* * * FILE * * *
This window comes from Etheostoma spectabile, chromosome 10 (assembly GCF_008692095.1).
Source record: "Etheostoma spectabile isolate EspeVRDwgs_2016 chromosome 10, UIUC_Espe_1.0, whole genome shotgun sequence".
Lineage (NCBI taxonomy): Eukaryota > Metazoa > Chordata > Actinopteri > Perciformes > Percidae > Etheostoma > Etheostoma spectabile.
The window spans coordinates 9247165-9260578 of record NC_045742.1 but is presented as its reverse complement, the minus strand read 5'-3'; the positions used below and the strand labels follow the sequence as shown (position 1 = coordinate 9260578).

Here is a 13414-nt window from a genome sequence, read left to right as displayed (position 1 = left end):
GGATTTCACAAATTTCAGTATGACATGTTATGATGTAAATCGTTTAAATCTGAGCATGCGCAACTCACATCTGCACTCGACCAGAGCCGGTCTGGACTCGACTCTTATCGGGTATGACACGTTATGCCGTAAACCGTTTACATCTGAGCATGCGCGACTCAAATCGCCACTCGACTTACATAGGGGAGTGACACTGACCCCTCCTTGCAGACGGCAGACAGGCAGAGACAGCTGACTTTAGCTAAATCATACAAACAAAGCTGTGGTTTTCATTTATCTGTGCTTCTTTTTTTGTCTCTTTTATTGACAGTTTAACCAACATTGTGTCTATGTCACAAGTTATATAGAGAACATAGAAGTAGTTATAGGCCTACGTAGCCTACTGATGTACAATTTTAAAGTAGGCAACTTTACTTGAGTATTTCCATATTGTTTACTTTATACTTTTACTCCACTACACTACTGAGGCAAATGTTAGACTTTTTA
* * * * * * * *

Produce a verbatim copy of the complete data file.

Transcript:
This window comes from Etheostoma spectabile, chromosome 10 (assembly GCF_008692095.1).
Source record: "Etheostoma spectabile isolate EspeVRDwgs_2016 chromosome 10, UIUC_Espe_1.0, whole genome shotgun sequence".
Lineage (NCBI taxonomy): Eukaryota > Metazoa > Chordata > Actinopteri > Perciformes > Percidae > Etheostoma > Etheostoma spectabile.
The window spans coordinates 9247165-9260578 of record NC_045742.1 but is presented as its reverse complement, the minus strand read 5'-3'; the positions used below and the strand labels follow the sequence as shown (position 1 = coordinate 9260578).

Here is a 13414-nt window from a genome sequence, read left to right as displayed (position 1 = left end):
GGATTTCACAAATTTCAGTATGACATGTTATGATGTAAATCGTTTAAATCTGAGCATGCGCAACTCACATCTGCACTCGACCAGAGCCGGTCTGGACTCGACTCTTATCGGGTATGACACGTTATGCCGTAAACCGTTTACATCTGAGCATGCGCGACTCAAATCGCCACTCGACTTACATAGGGGAGTGACACTGACCCCTCCTTGCAGACGGCAGACAGGCAGAGACAGCTGACTTTAGCTAAATCATACAAACAAAGCTGTGGTTTTCATTTATCTGTGCTTCTTTTTTTGTCTCTTTTATTGACAGTTTAACCAACATTGTGTCTATGTCACAAGTTATATAGAGAACATAGAAGTAGTTATAGGCCTACGTAGCCTACTGATGTACAATTTTAAAGTAGGCAACTTTACTTGAGTATTTCCATATTGTTTACTTTATACTTTTACTCCACTACACTACTGAGGCAAATGTTAGACTTTTTA